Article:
Tag Archives: Matthew

Can I Get By with This?

8 Nov

Confession time: I customarily drive about three miles over the speed limit. I had a highway patrolman friend tell me they usually let drivers get by with driving 3-4 miles over the limit. Then our state raised the speed limit to 75. Cars traveling at least 85 mph often pass me and they usually get by with it.

Have we become a people who merely try to get by? Can I be one or two minutes late without upsetting my boss? If three minutes goes unnoticed, why not ten minutes late? If a subcontractor makes a mistake, does he correct it or leave it, knowing that “it will cover?” There are many opportunities for getting by—mop the center of a floor and skip the corners, inflate billable hours, scarcely study for a test, text instead of supervise the kids you babysit, and more.

Let Scripture guide our work ethic. “ Whatever your task, put yourselves into it, as done for the Lord and not for your masters, since you know that from the Lord you will receive the inheritance as your reward; you serve the Lord Christ” (Colossians 3:23–24 NRSV). When we think we’re getting by, we’re really cheating ourselves of the reward God has planned for us.

But there’s a flip side to getting by—we’re not giving God His due. The quality of our work reflects on Christ. “In the same way, let your light shine before others, so that they may see your good works and give glory to your Father in heaven” (Matthew 5:16 NRSV). It’s crazy to think that my service could bring glory to God, but that’s what it says.

We have only One employer, One audience, One supervisor. It’s unrealistic to believe we can do all things well, much less, that we can do anything we set our minds to. However, whatever we find to do, we must do it for our Lord, Jesus Christ. We do our best because He is the best.

Not everyone will understand, appreciate, or even approve our attitudes and actions. Sometimes we’ll be blamed and criticized unfairly. That has to be secondary to pleasing God. “Live such good lives among [unbelievers] that, though they accuse you of doing wrong, they may see your good deeds and glorify God on the day he visits us” (1 Peter 2:12 NIV).

Christ followers aren’t to do just enough to get by. “And if anyone wants to sue you and take your shirt, hand over your coat as well. If anyone forces you to go one mile, go with them two miles” (Matthew 5:40–41 NIV). I haven’t always lived up to this standard, but it remains my goal and gets easier as I age. I don’t want to get by; I want to make a difference. How about you?

“Whoever speaks must do so as one speaking the very words of God; whoever serves must do so with the strength that God supplies, so that God may be glorified in all things through Jesus Christ. To him belong the glory and the power forever and ever” (1 Peter 4:11 NRSV).

New Mind, New Me

25 May

I’ve kept a journal for many years. I sometimes read a page and ask myself, “Did I write that? Wow. That’s good stuff. God was really speaking to me that day.” But more often than I care to admit, I found repeated confessions for the same mistakes, and the same longing to be like Christ. In earlier journals, such longing resulted in new resolve and determined effort to “live the Christian life.” Yet I predictably reverted to my previous behavior.

Two verses helped me understand why resolving to change usually ends in failure.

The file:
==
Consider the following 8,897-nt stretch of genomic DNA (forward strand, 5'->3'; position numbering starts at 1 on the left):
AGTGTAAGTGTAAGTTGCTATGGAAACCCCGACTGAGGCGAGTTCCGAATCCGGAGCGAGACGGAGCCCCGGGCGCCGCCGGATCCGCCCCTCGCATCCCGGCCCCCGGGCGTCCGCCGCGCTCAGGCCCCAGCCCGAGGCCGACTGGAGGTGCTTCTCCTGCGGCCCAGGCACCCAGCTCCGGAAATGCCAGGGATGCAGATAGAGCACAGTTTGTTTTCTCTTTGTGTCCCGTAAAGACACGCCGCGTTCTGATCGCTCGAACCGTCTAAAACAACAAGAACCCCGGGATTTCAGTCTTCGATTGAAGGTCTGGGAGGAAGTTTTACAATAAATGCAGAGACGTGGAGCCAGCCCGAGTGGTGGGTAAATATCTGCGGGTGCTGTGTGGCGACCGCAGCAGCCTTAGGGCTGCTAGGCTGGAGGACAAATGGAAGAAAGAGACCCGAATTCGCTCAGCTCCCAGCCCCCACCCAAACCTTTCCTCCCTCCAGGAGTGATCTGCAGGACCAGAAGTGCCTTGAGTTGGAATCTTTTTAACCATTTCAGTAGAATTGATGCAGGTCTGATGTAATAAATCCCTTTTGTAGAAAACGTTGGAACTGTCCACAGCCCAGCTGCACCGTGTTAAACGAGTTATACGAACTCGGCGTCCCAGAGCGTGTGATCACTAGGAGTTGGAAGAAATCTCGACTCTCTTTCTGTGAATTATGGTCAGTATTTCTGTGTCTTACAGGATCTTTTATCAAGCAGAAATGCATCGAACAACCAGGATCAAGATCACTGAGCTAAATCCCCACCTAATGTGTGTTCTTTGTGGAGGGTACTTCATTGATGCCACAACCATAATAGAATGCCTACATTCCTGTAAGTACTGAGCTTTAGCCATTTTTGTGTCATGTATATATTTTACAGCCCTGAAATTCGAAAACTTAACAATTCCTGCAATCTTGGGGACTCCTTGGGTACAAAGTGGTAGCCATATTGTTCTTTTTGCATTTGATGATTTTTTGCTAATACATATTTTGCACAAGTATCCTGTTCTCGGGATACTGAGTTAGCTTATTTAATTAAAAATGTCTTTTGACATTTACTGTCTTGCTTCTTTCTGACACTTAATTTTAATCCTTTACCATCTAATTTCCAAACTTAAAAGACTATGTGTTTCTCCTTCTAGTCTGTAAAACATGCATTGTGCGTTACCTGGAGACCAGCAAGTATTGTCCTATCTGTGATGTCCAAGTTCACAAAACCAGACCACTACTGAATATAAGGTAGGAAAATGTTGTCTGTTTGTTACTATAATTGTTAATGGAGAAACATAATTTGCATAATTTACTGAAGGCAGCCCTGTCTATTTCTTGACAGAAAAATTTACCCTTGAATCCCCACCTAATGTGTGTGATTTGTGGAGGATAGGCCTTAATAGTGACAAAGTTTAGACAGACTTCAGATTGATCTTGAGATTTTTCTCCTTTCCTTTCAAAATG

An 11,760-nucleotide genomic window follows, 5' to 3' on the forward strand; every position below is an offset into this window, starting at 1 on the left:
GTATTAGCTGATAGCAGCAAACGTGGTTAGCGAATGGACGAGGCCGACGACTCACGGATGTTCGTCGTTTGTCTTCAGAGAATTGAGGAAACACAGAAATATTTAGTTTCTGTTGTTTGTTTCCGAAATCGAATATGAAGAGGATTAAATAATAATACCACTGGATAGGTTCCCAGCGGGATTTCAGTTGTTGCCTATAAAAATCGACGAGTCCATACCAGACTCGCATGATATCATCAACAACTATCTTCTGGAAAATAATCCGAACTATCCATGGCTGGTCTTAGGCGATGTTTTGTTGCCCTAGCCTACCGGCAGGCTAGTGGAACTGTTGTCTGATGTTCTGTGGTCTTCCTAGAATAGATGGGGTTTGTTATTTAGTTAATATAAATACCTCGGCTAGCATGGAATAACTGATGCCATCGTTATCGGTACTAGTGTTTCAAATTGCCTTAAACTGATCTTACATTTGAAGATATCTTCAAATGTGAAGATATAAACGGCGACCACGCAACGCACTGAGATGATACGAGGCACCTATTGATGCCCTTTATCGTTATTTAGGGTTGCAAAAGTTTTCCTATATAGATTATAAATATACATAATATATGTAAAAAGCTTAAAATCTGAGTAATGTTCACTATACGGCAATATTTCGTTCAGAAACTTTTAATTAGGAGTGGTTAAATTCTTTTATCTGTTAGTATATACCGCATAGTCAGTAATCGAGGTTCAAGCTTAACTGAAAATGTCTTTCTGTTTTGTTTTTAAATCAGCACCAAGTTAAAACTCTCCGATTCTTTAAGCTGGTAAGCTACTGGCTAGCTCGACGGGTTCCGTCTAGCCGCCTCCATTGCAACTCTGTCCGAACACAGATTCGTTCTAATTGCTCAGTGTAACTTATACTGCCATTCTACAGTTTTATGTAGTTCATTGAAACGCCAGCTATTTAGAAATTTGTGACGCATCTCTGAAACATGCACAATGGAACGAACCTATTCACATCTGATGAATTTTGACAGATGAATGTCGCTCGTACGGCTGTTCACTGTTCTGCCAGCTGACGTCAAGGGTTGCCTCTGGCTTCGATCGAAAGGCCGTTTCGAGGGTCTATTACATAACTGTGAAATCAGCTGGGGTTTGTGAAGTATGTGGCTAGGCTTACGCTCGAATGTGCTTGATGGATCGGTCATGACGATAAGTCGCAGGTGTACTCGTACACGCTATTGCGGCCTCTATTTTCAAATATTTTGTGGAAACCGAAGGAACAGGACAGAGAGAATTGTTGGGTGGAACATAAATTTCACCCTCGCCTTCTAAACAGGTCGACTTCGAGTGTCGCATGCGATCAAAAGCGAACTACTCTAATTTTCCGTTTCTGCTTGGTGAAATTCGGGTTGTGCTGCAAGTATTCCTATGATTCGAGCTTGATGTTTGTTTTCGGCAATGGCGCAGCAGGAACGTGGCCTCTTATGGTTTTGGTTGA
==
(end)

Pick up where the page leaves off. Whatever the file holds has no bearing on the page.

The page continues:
“For out of the heart come evil thoughts, murder, adultery, sexual immorality, theft, false witness, slander. . .” (Matthew 15:19 NASB).
“The good person out of the good treasure of his heart produces good, and the evil person out of his evil treasure produces evil, for out of the abundance of the heart his mouth speaks” (Luke 6:45 NASB).

Simply put, we can’t experience true transformation by just trying harder. In order to change our behavior, we must first ask God to change our heart. (See post It’s Time for Some Good News, May 18, 2013). I refer to the biblical view of heart—our spirit and our will. The heart is the center of our being, the part of us that’s under our control. God first loves us, forgives us, and gives us new life. Then we must do our part. It’s not either/or. It’s both/and. God’s Spirit offers love, life, and power. We decide what to believe, think, and obey.

On the most basic level, that requires belief in Jesus Christ as our personal Savior. When we trust Christ to forgive our sins and give us new life, we receive the Holy Spirit who empowers us to live like Christ. From that moment, we become collaborators with the Spirit, working together to mold us into Christ’s true disciple. In deciding what to believe, it’s our responsibility to learn God’s perspective on any situation.

Let’s take Ephesians 4:31–32 as an example. “Get rid of all bitterness, rage and anger, brawling and slander, along with every form of malice. Be kind and compassionate to one another, forgiving each other, just as in Christ God forgave you” (NIV).

Trying to get rid of anger by dogged determination results in short term success at best and failure at worst. Yet Scripture holds that out as the Christian way of life. What then is our strategy? First, we desire change and believe it’s possible. Next, we choose to renew our mind (Romans 12:2) and cooperate with God’s indwelling Spirit. That means finding ways to place ourselves in God’s presence and allow Him to change us. That involves prayer, asking God to reveal what’s inside us that produces anger. Must I be in control or be appreciated? Do I allow others to take advantage of me? Do I need help with an abusive situation? Am I simply exhausted and need sleep? Perhaps, I need more alone time with God or Bible study.